Unless it’s a brand new home, chances are slim that someone took the time to leave you with fancy shower heads.

Shower heads should be replaced every 6 to 8 months, but you should clean it more regularly. Some say you should clean your shower head weekly, but if you’re like most people, that’s probably not on your weekly cleaning schedule (if you have one at all).

I’d say if you remember, try to do it at least once a month. If you use Google calendar like we do, maybe try setting a recurring task?

If you bought and replaced a new shower head within the last 6 to 8 months and recently experienced low shower pressure, you might want to clean it first before looking into getting a new one.

If you’re wondering what all goes into cleaning your shower head, you’ll find some instructions in how to clean your shower head here.

Now that we’ve covered that, let’s take a look at how to actually replace your shower head.

How To Replace Your Shower Head

How to replace shower head

Once you have a new shower head (psst…check this out if you need tips to ensure your new shower head will fit), there are a few simple steps to replacing it.

1. Gather your materials

You’ll need the following:

  • A new shower head
  • An adjustable wrench or pliers
  • A small rag
  • Teflon tape (if not included with your new shower head)

2. Place your rag and wrench around your shower head

Make sure your faucet is completely off. To keep from damaging your old shower head, wrap a rag around the nozzle of your shower head, where it connects with the shower arm. Wrap your adjustable wrench (or pliers) snugly around the rag and nozzle.

3. Turn counter-clockwise to unscrew

Now you’ll want to turn your wrench counter clockwise to loosen your shower head. Once loosened, you can remove your wrench from the nozzle, and use your hands to unscrew and remove the shower head.

If it’s not on tightly, you may be able to skip the wrench altogether, and unscrew it using your hands.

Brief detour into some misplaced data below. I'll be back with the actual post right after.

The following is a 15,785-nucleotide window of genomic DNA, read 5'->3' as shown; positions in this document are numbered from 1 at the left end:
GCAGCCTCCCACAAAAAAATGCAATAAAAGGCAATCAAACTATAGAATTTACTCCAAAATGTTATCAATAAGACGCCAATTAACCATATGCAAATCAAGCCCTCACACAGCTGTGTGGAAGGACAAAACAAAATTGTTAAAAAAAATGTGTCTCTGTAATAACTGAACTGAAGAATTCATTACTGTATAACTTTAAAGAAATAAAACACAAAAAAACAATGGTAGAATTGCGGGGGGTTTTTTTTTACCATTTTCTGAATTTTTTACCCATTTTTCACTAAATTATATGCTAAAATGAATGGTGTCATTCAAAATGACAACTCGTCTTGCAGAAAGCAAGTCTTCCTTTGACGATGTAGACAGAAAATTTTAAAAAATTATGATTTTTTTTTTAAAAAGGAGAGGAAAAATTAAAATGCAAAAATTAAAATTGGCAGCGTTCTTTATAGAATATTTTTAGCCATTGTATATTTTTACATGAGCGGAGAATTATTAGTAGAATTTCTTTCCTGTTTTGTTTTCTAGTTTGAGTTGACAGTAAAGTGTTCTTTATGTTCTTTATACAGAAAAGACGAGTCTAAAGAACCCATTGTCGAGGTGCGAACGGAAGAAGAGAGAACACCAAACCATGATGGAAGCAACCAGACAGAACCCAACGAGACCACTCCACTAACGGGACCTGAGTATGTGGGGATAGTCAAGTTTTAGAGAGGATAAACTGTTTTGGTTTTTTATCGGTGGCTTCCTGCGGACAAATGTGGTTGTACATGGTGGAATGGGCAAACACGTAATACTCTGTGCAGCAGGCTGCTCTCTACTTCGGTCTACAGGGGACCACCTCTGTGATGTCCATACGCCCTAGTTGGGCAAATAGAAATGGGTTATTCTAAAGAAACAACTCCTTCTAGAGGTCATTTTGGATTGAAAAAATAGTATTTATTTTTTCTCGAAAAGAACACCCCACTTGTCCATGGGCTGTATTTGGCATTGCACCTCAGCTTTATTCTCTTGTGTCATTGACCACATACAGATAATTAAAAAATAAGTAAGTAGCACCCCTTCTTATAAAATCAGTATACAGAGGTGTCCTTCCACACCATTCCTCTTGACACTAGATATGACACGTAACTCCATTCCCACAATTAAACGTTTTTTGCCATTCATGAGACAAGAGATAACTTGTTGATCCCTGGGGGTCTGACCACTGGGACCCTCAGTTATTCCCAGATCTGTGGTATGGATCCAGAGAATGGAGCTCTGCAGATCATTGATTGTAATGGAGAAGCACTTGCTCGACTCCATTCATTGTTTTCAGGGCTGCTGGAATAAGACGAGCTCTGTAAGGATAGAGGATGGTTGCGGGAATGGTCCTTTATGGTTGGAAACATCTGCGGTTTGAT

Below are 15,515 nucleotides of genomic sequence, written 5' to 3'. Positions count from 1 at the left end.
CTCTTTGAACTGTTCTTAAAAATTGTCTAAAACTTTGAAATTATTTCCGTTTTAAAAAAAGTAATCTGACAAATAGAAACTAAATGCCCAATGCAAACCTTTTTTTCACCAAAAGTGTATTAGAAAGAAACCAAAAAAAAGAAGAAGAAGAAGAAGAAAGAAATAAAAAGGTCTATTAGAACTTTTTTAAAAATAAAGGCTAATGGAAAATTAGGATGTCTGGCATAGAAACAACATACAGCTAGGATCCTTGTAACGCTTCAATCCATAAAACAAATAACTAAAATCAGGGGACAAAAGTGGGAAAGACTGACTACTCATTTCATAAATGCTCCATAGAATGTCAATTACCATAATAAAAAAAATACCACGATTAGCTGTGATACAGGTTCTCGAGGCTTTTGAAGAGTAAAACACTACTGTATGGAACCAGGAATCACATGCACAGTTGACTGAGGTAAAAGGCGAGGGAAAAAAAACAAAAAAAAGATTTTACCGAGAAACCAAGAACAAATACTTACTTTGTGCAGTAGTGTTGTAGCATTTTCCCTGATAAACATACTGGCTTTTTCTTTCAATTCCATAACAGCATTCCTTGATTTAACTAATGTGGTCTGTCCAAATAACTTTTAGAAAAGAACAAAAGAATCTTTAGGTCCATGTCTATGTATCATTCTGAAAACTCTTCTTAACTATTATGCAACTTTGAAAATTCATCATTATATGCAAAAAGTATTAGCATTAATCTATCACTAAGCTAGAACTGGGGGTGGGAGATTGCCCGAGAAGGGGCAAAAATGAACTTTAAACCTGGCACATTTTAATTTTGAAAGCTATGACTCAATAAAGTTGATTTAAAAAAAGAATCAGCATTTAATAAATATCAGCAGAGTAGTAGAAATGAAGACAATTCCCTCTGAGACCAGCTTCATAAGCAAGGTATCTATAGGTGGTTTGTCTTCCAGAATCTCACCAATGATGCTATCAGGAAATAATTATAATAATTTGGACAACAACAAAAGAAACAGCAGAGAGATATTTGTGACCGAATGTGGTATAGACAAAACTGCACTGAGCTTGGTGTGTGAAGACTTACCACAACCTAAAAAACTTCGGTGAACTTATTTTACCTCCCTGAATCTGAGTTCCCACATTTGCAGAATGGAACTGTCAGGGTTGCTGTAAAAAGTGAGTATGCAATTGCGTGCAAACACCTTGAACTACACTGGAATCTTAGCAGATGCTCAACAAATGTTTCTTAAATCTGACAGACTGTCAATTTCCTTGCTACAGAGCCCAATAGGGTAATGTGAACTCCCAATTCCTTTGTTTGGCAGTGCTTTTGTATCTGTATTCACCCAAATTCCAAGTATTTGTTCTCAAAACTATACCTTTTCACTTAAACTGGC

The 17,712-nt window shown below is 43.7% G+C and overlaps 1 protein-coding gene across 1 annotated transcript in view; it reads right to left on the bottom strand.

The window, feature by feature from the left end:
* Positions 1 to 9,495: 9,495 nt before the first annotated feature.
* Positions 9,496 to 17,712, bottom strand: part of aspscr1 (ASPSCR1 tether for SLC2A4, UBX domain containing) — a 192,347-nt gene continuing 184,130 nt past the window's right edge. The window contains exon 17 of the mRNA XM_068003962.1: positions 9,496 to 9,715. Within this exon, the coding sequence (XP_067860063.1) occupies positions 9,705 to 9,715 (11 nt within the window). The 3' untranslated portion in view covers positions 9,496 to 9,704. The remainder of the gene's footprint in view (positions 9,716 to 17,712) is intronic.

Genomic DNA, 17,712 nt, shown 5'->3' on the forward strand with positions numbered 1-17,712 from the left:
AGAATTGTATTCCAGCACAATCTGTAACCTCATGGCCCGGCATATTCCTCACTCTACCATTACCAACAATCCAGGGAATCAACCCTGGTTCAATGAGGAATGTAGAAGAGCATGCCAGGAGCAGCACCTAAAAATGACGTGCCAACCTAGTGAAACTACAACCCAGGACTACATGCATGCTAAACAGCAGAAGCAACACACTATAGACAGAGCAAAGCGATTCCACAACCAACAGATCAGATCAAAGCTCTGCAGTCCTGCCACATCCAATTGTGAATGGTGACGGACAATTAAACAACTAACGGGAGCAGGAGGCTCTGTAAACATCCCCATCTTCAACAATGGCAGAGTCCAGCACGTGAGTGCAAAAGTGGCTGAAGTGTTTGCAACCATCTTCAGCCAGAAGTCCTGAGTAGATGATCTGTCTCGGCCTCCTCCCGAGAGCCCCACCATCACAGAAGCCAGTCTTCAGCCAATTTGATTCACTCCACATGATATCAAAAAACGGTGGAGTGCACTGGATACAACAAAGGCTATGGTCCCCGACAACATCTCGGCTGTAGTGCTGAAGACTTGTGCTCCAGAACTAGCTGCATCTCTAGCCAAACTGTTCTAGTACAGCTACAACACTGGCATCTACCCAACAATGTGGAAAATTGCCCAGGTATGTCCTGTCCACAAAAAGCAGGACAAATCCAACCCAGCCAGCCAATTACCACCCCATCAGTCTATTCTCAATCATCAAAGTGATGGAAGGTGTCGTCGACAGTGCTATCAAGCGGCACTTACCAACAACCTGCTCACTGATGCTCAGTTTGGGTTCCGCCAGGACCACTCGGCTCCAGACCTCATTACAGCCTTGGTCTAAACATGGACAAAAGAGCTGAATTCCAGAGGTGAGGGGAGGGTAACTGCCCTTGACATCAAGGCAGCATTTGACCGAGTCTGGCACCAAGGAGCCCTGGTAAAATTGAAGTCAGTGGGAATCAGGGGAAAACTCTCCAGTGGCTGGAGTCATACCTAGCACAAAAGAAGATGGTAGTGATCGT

4. Clean your shower arm.

Remove any old tape around the threads of your shower arm. Use your rag to wipe away any buildup in that area. If you have an old toothbrush, you can also use that to clean around the threads of the shower arm.

5. Apply Teflon tape.

Conveniently, the Teflon tape should be about the same width as your shower arm threads.

In a clockwise direction, wrap your Teflon tape evenly around the threads of your shower arm about three times, and tear off the tape. The direction that you apply the tape is important as it will ensure the tape won’t bunch up as you screw the new shower head in.

Use your hands to flatten the tape around the threads. This tape is used to help seal the threads, so it doesn’t leak.

6. Screw on your new shower head.

Now you can line the nozzle of your new shower head with your shower arm and connect them by screwing it in a clockwise direction until it’s tight.

If you want to tighten further, you can use your rag and wrench to turn it clockwise about a quarter of a turn. Don’t overdo it as we don’t want anything to break!

Related Questions

Do I have to turn off the water to replace a shower head?

Before replacing a shower head, you should turn off the faucet in the shower. However, you usually do not need to turn off the water to the building, because the shower faucet is enough to stop the water from reaching the shower head.

How do I increase shower pressure?

To increase shower pressure try cleaning the shower head, replacing the shower head (potentially with a smaller shower head), removing the shower head’s flow restrictor, or call a plumber to check the pipes. There are a number of reasons why someone might be experiencing low shower pressure.

Matt & Heather

Welcome to our blog! We have a home, but not much time. So our goal is to make big improvements with limited time and money. If you're in the same boat, check out more of our stuff, and join the conversation!

Recent Posts